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Fossil Fuel Headlines - 3 August, 2005

Click on the headline (link) for the full text.

Many more articles are available through the Energy Bulletin homepage


Peak Oil

The Oil Depletion Protocol

James Cascio, WorldChanging
Whether the oil peak happens over the next few months or next few decades, it's widely acknowledged that global conventional production of petroleum will see a sharp decline soon, with natural gas following thereafter. We know, in broad strokes, what needs to be done to keep that decline from turning into a global economic and political disaster, and the major recommendations -- such as an aggressive shift to alternative energies and transportation technologies, widespread adoption of higher-efficiency building designs, greater reliance on organic/local/smart agriculture techniques, and the like -- parallel what's needed to forestall the worst effects of global warming-induced climate disruption.

So how do we do it?

Richard Heinberg has a fascinating proposal, one that could reduce the risk of oil wars and economic ruin. It's simple to understand, and its logic is compelling. Heinberg, a professor at the New College of California and author of Powerdown -- Options and Actions for a Post-Carbon World, calls his proposal the Oil Depletion Protocol, as it is a formalization of what is already happening worldwide: oil reserves are declining, and all too soon demand will overtake production.
(2 August 2005)
James Cascio comments on Heinberg's latest MuseLetter, published on Energy Bulletin. Note that the Oil Depletion Protocol discussed by Heinberg actually originated with the Association for the Study of Peak Oil (ASPO) and is also known as the "The Rimini Protocol" and "The Uppsala Protocol."


Post-Soviet Lessons for a Post-American Century (Part 2 of 3)

Dmitry Orlov, From the Wilderness
Our thumbnail sketch of the two superpowers would not be complete without a comparison of some of the differences, which are no less glaring than the similarities.
(28 June 2005)
A modern day Gulliver's Travels, in which our hero compares the US to the former Soviet Union, to see how each would do in the event of a collapse, the FSU's collapse already having occurred. Suggested by Peak Energy (Australia).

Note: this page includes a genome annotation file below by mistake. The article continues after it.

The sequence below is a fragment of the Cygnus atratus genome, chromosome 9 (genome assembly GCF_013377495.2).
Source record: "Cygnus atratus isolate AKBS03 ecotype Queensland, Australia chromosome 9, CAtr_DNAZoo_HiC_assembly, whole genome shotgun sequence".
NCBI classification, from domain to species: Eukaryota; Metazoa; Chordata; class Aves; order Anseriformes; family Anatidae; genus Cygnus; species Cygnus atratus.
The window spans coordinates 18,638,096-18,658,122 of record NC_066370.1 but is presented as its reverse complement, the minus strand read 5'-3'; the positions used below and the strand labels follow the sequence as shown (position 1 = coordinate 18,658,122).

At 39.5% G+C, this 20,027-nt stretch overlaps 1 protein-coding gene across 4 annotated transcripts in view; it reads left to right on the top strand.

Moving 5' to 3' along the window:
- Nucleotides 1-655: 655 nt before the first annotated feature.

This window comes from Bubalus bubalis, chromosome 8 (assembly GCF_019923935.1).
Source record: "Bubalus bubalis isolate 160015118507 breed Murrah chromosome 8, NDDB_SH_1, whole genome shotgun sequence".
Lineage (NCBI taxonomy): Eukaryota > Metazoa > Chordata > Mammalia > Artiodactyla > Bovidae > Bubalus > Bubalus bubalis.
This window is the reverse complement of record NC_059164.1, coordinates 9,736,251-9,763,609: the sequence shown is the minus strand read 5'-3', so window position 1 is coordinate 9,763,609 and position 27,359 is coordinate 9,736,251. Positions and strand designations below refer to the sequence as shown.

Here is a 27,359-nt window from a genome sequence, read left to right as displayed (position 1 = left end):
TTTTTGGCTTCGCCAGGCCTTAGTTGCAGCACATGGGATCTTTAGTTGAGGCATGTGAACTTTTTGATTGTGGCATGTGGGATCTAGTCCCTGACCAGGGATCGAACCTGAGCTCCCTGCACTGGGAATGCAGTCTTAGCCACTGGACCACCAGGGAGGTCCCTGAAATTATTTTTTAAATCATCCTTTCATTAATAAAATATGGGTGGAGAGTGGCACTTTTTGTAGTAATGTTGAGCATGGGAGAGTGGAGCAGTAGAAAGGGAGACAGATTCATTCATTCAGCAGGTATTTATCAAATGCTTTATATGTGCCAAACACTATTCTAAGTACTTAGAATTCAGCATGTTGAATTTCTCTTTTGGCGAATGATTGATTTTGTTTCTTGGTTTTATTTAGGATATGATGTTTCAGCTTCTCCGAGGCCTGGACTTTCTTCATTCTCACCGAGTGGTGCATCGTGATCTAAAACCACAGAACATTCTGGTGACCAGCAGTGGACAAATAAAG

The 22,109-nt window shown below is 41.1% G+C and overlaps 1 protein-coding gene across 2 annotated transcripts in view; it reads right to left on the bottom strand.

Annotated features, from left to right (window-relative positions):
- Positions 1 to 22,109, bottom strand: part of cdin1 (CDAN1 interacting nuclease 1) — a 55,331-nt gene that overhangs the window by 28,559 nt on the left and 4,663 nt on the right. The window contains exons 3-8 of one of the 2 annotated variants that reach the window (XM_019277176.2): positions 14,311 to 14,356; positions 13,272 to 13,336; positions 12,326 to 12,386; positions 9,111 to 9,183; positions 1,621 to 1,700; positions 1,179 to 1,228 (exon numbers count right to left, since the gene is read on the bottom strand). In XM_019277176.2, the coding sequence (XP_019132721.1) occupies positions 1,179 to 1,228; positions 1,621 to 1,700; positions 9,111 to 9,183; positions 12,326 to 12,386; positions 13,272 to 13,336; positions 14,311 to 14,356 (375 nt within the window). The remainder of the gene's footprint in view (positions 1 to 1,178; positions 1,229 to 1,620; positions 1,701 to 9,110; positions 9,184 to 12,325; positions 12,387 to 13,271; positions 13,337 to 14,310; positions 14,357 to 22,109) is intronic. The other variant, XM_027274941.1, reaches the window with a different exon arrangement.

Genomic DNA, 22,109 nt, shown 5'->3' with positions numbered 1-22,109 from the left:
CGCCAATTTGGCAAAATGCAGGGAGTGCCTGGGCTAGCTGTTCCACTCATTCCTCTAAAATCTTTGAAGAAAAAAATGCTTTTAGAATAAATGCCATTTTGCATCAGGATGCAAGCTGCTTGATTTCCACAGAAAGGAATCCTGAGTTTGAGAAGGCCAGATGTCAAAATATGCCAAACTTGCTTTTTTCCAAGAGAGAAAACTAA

EIA's Cook Sees Stronger Oil Demand Than Data Show

Karen Matusic, Schlumberger
WASHINGTON - Oil market analysts would be wise not to read too much into data that appear to show demand from the world's two largest consumers is stagnating, the U.S. Department of Energy's top oil statistician said Monday. ...
"Everyone agrees we will have slower demand growth this year after last year's strong growth, but how does that stack up with supply?" Cook said in an interview. "Given the spotty data we have so far, if one looks at GDP growth and the close correlation it has to oil demand growth, one has to wonder how significant the slowdown in underlying demand growth may be."
(2 August 2005)
Typically, no mention is made of depletion, the invisible component of 'new' demand. -LJ


Saudi Arabia and Oil - Simmons on CBC Radio

The Current, CBC
Elfstrom writes: CBC Radio, Canada's national broadcaster, interviewed Mathew Simmons and others for 20 minutes on the in-depth news show The Current.

Listen to it from the program's archives page for August 2 2005.
(2 August 2005)
Recommended by Elfstrom on a peakoil forum.


Saudi oil output may be past peak, says expert

Staff, Khaleej Times (UAE)
JEDDAH — A book by Houston investment banker Matt Simmons, 'Twilight in the Desert', says that Saudi Arabia's oil production may soon decline. ...
But in a recent visit to Houston's Rice University, Abdullah Jumah, the chief of Saudi Aramco, dismissed the concerns expressed by Simmons and others. "There is absolutely no disagreement between our professionals and other oil and gas professionals pertaining to our reserves, and I think I will leave it at that," he said. ...
(31 July 2005)
'Dundee' who sent us this and lives and works in the UAE writes, "This is the first time I have seen reference to Matt Simmons book made in mainstream Arabian Gulf Media".


Other Energy Issues

New energy probe may harm sea life

Mark Clayton, Christian Science Monitor
US quest to find offshore oil and gas reserves raises concerns about 'blasting' marine animals.
------------